Recovery and the Psychology of Addiction

How Psychology Applies to Recovery

Knowing the psychology of addiction can be life-saving information. This is true for anyone with Substance Use Disorder (SUD), also known as addiction. But it can also be good for anyone who has an addict in their life. By learning what happens in the mind of someone with SUD, it’s easier to know how to fix it. The truth is that people with SUD think differently. This is because their brains have a totally different wiring. If you have SUD, or know someone who does, this will help clarify the special madness that comes with this disorder.

What is Addiction?

In order to comprehend the psychology of SUD, it helps to know what it is. The psychological definition of addiction/SUD is: “A chronic, relapsing disorder characterized by compulsive drug seeking and use despite adverse consequences.” In simple terms, addiction is when someone cannot stop using drugs even when it hurts them. Understanding why this happens requires looking at both the biology and the psychology of addiction.

Biology and Addiction

Before we leap into the psychology of addiction, it’s good to know the biology. Research has shown that SUD is a complicated disease of the brain. When someone has SUD, they literally have a different brain than someone without it. To anyone without SUD, it seems like the addict is making a choice to abuse substances. In fact, they aren’t. Their brain has been overtaken by the disorder.
SUD does this by altering parts of the brain used for survival. Other parts can be fully destroyed by SUD. What this means is a person with SUD might not behave in ways that benefit them. They might also do things that are actively destructive. The reason behind this is the disease has either ruined or hijacked the very pieces of the brain meant to keep someone alive.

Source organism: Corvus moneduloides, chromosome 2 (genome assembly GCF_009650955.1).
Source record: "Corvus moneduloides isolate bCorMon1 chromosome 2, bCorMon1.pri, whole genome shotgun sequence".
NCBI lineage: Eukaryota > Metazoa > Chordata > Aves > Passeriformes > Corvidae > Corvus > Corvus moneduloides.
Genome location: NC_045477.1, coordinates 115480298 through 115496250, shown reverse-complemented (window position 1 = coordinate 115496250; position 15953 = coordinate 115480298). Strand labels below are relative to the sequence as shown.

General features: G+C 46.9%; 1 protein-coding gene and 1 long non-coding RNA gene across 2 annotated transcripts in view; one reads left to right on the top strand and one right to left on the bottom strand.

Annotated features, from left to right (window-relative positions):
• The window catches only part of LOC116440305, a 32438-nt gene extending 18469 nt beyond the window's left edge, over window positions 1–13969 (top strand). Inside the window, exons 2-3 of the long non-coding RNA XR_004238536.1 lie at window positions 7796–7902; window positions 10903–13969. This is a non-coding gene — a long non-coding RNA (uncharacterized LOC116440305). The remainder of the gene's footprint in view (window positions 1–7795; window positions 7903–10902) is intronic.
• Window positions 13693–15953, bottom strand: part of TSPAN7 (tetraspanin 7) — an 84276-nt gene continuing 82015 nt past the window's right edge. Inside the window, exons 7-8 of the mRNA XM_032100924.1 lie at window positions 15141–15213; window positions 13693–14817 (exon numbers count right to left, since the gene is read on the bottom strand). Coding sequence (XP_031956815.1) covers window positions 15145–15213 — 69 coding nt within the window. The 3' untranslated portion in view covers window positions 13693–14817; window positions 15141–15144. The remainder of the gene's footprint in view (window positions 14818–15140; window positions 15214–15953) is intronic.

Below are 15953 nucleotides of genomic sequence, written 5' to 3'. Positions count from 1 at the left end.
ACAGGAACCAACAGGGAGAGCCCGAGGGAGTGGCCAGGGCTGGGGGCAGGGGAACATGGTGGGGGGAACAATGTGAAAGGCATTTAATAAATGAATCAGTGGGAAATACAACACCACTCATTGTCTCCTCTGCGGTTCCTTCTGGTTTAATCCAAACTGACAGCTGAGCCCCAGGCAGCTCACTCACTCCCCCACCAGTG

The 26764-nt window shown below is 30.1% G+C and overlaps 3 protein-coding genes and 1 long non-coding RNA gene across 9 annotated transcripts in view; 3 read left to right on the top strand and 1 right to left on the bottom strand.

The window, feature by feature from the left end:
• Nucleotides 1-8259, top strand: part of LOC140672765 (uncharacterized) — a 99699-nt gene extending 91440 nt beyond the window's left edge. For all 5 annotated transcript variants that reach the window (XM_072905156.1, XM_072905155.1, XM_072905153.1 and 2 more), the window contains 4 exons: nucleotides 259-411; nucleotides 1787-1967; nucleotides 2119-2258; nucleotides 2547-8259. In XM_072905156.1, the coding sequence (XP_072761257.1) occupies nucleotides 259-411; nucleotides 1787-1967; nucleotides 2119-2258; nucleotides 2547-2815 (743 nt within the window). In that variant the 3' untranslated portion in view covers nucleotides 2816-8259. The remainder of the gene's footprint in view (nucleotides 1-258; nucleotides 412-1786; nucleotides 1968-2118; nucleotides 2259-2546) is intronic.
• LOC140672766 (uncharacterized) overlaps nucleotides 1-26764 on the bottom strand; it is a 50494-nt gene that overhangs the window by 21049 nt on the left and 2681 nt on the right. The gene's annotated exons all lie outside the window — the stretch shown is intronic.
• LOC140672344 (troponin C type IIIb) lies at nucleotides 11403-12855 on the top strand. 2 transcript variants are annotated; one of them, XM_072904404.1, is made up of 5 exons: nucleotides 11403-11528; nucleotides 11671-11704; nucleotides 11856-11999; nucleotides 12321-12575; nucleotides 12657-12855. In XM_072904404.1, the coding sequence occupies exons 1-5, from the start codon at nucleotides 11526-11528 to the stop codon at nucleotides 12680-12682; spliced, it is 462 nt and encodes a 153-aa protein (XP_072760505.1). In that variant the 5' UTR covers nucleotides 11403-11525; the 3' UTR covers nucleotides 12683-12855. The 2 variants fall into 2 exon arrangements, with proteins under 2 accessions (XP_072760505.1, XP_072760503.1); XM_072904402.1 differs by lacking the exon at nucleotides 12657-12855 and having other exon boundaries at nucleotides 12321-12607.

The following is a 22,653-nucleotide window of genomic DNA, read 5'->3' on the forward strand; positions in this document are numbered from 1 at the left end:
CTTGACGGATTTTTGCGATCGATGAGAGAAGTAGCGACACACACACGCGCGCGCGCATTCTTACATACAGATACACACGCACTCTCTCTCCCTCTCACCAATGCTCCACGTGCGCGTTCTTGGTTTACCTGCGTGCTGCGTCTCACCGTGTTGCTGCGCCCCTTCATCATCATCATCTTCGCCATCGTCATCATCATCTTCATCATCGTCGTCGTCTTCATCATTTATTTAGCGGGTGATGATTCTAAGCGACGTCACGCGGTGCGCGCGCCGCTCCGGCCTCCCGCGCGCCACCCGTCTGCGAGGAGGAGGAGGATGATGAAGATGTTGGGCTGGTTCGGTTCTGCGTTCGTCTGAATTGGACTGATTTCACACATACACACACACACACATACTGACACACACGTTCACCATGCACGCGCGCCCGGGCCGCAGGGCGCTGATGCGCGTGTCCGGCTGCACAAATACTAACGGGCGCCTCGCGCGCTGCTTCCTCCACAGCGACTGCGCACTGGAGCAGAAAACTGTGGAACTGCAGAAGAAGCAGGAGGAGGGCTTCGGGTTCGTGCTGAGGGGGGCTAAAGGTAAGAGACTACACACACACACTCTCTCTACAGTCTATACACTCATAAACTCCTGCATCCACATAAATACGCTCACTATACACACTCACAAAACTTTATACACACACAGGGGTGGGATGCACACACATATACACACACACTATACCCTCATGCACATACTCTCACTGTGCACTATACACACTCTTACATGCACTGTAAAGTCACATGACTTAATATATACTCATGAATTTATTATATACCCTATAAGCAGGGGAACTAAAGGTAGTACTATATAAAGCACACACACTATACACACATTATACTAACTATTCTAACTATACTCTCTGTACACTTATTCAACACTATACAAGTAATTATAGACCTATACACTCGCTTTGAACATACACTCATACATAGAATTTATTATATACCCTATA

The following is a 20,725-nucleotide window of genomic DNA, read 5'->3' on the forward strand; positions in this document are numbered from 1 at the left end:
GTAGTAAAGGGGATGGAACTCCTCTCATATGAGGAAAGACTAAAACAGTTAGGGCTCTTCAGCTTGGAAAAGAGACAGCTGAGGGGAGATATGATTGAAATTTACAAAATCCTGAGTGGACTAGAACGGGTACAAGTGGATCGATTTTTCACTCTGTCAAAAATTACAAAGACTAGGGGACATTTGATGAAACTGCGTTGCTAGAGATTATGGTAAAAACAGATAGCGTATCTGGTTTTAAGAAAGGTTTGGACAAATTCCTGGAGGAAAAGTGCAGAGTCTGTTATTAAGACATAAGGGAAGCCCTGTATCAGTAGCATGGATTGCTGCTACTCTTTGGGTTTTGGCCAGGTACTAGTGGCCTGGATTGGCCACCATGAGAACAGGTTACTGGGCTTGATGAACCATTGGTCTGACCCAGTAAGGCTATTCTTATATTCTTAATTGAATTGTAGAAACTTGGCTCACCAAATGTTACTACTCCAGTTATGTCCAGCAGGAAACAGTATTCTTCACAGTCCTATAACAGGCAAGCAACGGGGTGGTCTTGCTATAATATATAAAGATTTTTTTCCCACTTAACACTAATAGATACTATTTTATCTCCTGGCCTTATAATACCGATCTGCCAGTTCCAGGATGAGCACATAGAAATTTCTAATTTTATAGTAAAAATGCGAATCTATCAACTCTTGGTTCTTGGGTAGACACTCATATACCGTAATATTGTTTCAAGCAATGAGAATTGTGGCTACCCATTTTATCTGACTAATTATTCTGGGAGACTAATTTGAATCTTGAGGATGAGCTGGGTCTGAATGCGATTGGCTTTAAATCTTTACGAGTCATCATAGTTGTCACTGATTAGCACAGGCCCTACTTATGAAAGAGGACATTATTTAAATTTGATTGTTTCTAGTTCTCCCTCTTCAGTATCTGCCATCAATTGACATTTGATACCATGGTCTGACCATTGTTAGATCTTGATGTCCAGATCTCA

Fear and Survival with SUD

Here’s an example of how the brain of someone with SUD is different: A person without SUD gets nervous when they do dangerous things. They are anxious when something threatens their life. This is a natural survival mechanism. In order to stay alive, someone needs to be afraid of danger. Otherwise, they’ll risk their life needlessly until it kills them. However, this doesn’t work the same way when someone has SUD.
When someone has SUD, the same part of the brain that feels anxious or afraid gets triggered when the person doesn’t have drugs. They literally feel like their life is in danger when they don’t use. This terror leads them to use more. Over time, they need more drugs in order to get this fear to go away. While they know, logically, that they won’t die without drugs, that doesn’t change the feeling. Anyone who feels afraid for their life would do anything they could to make that dread stop. Which is part of why an addict uses.

Pleasure and Addiction

Besides feeling afraid for their lives, people with SUD have other changes in their brain. One of these is feelings of happiness. Our brains feel happy when they have dopamine and serotonin. These two chemicals make us feel good. They are part of the reward pathway of the brain. In someone without SUD, happiness comes from common activities. These include:
• Exercise
• Social Acceptance
• Accomplishment
• Eating
• Spending time with loved ones
However, when someone has SUD, these things don’t give enough dopamine and serotonin to make them feel happy. They only feel satisfied when they are using. They feel very little joy from socially acceptable activities because the disease has taken over their reward pathway.
In short, a person with SUD uses because they only feel good when they are using, and are so miserable that they feel like they’re going to die if they don’t.